I want to create an application which allows Users to budget money they already have into various categories for a given month.

I've already modeled and prototyped handling the data which is tangible; e.g. Bank Accounts, Transactions, Transfers. The problem I am running into is with relating this "real" data (the stuff sitting in your bank, or in your pocket, or on your bank statement) with these fake notions of Budgets (or, as I like to consider them, envelopes).

Here's a quick list of requirements that I've thrown together:

  • User can manage their Financial Accounts
  • User can manage their Financial Transactions
  • User can associate each Transaction with a Financial Account
  • User can transfer money between Accounts
  • User can assign available money to a given Budget Category, per-month
  • User can modify existing Monthly Budget Categories (reduce or increase)
  • User can view the amount of money remaining for a given Monthly Budget Category
  • User can view amount of money available to Budget (may be negative)
  • Money remaining from a Budget Category can carry over to the next month
  • User can view their Financial Account totals (should not be affected by budget)
  • User can create Budget Categories as goals that could eventually be closed (e.g. Savings for a new car)
  • (Probably some other Use-Cases I am forgetting)

The use-cases in bold are the ones I am struggling with.

I toyed with the idea of having a "MonthlyBudget" object, which each transaction could be related to; but this seemed overly-complicated to implement in a database because I'd have to implement a date-range instead of a simple date.

I played with the idea of treating these Monthly Budget Categories as Accounts, and one would simply perform Transfers to them; but then there'd be no way for the User to cross-check their bank statement with the data in the system.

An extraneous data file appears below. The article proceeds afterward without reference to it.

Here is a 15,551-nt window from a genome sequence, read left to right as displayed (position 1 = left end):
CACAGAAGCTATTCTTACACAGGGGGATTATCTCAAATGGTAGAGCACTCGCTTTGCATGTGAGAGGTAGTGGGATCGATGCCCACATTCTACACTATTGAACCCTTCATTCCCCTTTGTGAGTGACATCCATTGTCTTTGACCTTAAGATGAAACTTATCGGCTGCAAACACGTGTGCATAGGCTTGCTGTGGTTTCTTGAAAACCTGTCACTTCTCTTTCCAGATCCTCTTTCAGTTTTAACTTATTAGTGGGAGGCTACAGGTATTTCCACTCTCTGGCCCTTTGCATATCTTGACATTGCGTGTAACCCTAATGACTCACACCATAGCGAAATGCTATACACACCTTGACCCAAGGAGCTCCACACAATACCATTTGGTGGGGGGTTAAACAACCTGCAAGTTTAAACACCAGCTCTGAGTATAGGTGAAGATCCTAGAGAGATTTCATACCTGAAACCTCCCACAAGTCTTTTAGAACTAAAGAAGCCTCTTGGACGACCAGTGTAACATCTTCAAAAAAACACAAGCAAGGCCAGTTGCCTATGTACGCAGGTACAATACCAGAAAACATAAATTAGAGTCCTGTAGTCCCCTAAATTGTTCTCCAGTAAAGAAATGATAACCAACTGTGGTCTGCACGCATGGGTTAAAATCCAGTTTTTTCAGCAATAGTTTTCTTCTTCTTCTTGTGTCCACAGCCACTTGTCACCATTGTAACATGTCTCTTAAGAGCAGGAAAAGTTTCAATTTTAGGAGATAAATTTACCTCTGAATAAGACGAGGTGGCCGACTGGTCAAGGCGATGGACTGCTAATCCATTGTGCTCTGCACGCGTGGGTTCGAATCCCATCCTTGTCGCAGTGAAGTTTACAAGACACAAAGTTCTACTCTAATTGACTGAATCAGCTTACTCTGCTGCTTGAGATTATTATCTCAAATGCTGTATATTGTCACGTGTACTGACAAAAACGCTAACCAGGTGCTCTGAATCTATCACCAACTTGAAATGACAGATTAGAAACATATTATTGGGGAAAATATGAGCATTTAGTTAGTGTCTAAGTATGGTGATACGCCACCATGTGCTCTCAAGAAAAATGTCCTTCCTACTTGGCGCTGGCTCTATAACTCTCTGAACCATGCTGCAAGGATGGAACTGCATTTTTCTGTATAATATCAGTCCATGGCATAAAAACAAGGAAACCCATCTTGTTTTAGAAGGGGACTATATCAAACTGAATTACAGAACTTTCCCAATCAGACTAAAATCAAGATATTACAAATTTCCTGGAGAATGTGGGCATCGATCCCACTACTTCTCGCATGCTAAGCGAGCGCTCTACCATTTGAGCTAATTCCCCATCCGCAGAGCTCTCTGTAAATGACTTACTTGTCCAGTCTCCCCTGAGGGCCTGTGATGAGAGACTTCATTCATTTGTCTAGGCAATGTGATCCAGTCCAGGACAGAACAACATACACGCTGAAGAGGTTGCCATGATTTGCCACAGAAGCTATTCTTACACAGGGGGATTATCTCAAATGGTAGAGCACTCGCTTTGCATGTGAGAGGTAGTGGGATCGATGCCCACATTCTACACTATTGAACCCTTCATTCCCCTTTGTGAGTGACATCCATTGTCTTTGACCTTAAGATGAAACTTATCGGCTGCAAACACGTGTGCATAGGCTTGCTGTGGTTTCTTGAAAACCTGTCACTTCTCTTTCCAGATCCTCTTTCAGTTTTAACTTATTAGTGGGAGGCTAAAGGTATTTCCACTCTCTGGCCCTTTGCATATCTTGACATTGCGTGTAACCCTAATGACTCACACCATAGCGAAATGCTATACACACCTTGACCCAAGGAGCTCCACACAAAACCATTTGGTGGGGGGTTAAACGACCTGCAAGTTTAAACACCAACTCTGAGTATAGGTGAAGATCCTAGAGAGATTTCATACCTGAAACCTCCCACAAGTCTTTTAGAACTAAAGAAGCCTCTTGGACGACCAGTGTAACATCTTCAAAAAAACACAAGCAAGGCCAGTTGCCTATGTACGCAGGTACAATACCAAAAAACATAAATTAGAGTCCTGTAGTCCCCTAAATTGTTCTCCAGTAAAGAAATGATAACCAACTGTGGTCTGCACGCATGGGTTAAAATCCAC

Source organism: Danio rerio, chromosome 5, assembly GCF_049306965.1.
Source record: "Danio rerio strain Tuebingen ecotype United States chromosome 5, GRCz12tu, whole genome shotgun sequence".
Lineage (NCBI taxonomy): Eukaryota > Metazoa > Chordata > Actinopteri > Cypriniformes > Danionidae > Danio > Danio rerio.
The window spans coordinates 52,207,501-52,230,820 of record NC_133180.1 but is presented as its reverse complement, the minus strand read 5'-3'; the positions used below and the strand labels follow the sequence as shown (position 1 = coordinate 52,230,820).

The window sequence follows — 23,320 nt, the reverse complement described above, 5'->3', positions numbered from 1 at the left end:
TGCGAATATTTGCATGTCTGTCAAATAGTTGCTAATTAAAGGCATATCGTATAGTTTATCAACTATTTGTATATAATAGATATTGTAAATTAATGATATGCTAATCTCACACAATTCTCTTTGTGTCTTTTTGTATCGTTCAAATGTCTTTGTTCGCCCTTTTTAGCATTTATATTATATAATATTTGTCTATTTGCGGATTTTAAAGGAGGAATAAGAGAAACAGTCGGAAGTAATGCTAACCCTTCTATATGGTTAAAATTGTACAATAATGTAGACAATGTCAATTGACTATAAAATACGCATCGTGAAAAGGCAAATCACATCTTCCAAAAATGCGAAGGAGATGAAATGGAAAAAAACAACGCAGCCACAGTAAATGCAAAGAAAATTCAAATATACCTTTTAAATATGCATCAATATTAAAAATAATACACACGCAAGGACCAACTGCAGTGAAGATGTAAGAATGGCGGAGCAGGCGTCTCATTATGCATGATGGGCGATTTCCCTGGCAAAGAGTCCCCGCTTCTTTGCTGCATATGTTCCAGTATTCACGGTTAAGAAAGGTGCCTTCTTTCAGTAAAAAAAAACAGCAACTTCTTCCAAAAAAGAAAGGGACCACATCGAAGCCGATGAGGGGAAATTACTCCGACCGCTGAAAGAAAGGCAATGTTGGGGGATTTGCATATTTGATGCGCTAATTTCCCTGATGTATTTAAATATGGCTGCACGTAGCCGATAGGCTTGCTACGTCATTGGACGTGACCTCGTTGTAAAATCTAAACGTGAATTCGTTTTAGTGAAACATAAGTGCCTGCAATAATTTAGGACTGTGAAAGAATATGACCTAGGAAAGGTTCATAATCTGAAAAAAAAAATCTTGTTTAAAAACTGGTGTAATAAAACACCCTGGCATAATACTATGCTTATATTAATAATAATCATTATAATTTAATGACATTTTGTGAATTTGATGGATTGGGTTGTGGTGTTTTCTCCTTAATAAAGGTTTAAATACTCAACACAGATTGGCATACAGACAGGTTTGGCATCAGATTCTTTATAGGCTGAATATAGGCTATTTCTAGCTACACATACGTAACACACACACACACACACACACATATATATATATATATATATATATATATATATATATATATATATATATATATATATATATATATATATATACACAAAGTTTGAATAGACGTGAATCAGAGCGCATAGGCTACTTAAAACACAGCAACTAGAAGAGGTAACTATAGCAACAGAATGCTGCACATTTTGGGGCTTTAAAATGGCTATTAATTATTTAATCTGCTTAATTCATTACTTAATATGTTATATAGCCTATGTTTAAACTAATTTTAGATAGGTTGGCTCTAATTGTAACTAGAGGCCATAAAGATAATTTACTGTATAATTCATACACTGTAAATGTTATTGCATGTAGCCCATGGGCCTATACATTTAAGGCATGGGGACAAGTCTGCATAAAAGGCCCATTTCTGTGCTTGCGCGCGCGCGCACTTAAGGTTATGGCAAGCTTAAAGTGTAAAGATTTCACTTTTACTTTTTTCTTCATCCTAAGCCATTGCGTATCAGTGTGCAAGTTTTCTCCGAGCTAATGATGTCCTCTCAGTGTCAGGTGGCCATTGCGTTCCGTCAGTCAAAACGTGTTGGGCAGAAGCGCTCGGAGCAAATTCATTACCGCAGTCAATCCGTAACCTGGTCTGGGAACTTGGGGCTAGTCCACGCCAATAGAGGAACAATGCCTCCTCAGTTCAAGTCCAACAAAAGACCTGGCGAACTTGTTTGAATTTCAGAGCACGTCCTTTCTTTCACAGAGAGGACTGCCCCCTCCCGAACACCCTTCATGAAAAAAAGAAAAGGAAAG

I played with the idea of "fake money" in which Budgets would somehow make use of, thereby separating "real money" and "budget money" -- but couldn't think this through logically.

I'm a bit at a loss on finding a clear and concise way of implementing this, specifically using a relational-database for storage. If anyone has any suggestions or idea, I'd be very appreciative.


The reason why people experience frustration with the budget envelope method is that it ties budget allocations to specific money actually present, whereas money is fungible and can count against the budget, whatever the source. Moreover, when you write a check or swipe your credit card, it may be for a purchase that includes multiple budget items.

A typical commercial budget data model sets up budgets in periods (monthly in your definition) and budget items with amounts. When funds are disbursed, the payment is applied to the appropriate budget item(s), partially or in full. To find out what you have left to spend in your budget, subtract all the applied payments.

If this is for personal finance, people are on a cash basis. However, the same principles apply. So you would have a grocery bill of $220. Maybe $150 of that was for regular food we eat all week, and the other $70 was for a Christmas party. When you come home and enter the grocery bill into the computer, you would want options:

  • Apply the whole $220 to grocery, because it has to be made up somewhere;
  • Apply the $150 to grocery and apply the $70 to seasonal entertainment;
  • Apply the $150 to grocery and put the $70 aside, because I haven't set up a seasonal entertainment budget yet. We don't want to make the user stop the whole process to create more budgets in order to enter the grocery bill, or soon s/he won't be entering the grocery bill faithfully any more because it is just too much work.

Your Answer

By clicking “Post Your Answer”, you agree to our terms of service, privacy policy and cookie policy

Not the answer you're looking for? Browse other questions tagged or ask your own question.